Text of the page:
by: Jeffry Lang
published by: Pocket Books
published: February 2002
I originally read Immortal Coil in eBook format on my laptop, sometime last year (I think), but somehow that format just doesn’t do it for me, so when I saw a copy of the actual paperback at Half Price Books, I had to grab it. After all, it’s an EmotionChip!Data story, and there aren’t many of those outside of fanfic.
While I’m not old enough to have watched the ORIGINAL Star Trek in first run, the re-runs were the only show that was allowed to routinely break the “no television before 5 PM” rule in my house, and since my mother was anti-television, I used to watch them on our old black-and-white after school when I was nine and ten. As I write this, I am suddenly remembering an add for a convention in 1979 or 80, in Denver. I was too young, at the time, to know what a con was, or I’m sure I’d have pestered my mother to take me.
I mention this because while, on the surface, this is a TNG story, Immortal Coil is also a sort of quasi-sequel to the TOS episodes “What Are Little Girls Made Of?” and “Requiem for Methuselah,” and while familiarity with them is not totally required in order to enjoy this story, it definitely helps. A lot.
This novel is all about android rights and the definition of sentience, and, more specifically, the distinction between artificial intelligence and artificial consciousness. It opens with Data returning to the Enterprise with the body of his deceased “mother,” Julianna Tainer, whom we know to be an android. He is dealing with overwhelming emotions, and Picard’s suggestion that turning off the chip would be a bad idea, when a call is received from Admiral Haftel – there’s been an issue at Galor IV, and the ship, and specifically Data, are needed.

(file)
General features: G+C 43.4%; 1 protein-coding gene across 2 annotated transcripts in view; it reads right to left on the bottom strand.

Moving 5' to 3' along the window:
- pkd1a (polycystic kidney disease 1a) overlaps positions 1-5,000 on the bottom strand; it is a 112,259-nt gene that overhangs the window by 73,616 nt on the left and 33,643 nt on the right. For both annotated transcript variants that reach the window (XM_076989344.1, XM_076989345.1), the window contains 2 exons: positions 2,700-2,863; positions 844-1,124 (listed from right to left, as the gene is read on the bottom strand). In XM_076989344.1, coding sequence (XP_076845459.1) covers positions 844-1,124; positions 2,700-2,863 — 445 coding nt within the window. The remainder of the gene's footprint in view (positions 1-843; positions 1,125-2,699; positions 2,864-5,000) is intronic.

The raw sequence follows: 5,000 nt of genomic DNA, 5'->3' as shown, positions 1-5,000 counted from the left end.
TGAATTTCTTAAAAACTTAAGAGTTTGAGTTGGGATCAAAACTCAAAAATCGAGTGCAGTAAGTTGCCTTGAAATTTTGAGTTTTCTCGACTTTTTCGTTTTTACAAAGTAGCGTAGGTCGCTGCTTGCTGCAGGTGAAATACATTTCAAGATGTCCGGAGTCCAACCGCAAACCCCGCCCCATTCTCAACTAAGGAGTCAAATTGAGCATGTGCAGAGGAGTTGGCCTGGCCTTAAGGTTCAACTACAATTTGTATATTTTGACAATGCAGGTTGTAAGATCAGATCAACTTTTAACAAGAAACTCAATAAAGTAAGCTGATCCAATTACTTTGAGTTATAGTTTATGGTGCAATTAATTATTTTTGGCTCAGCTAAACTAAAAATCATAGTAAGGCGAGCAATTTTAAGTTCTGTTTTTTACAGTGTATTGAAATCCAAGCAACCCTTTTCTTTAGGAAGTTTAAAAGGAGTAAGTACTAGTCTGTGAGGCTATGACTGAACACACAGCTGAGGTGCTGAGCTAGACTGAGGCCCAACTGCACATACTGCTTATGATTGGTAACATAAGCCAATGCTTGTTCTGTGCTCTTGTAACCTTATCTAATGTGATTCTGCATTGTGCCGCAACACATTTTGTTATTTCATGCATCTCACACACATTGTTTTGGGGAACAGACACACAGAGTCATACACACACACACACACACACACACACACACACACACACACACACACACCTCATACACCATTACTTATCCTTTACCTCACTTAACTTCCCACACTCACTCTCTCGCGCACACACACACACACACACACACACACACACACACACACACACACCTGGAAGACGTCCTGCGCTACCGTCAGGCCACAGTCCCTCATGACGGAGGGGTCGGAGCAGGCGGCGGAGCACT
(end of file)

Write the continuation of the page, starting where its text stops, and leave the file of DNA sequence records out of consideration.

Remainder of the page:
What follows is part murder mystery (who tried to kill Maddox, who caused the disappearance of another, legendary and somewhat hermit-ish, cyberneticist?) and part romance (new Enterprise security officer Rhea McAdams has the hots for our Mr. Data, it seems) with a good bit of space epic thrown in.
At times cheesy, at other times sweet, it’s a satisfying romp through the Trekiverse, which wraps up several loose ends in Data’s life.
The first time I read this, I went into it with some skepticism, because a Data romance is a very tricky thing – fanfic authors I respect have argued that he cannot have a plausible relationship. I disagree, but as much as I enjoyed this book for entertainment value, I find that the relationship between Rhea and Data was contrived, and the way Data was written didn’t…fee right.
Goes well with a glass of milk and thin mint cookies.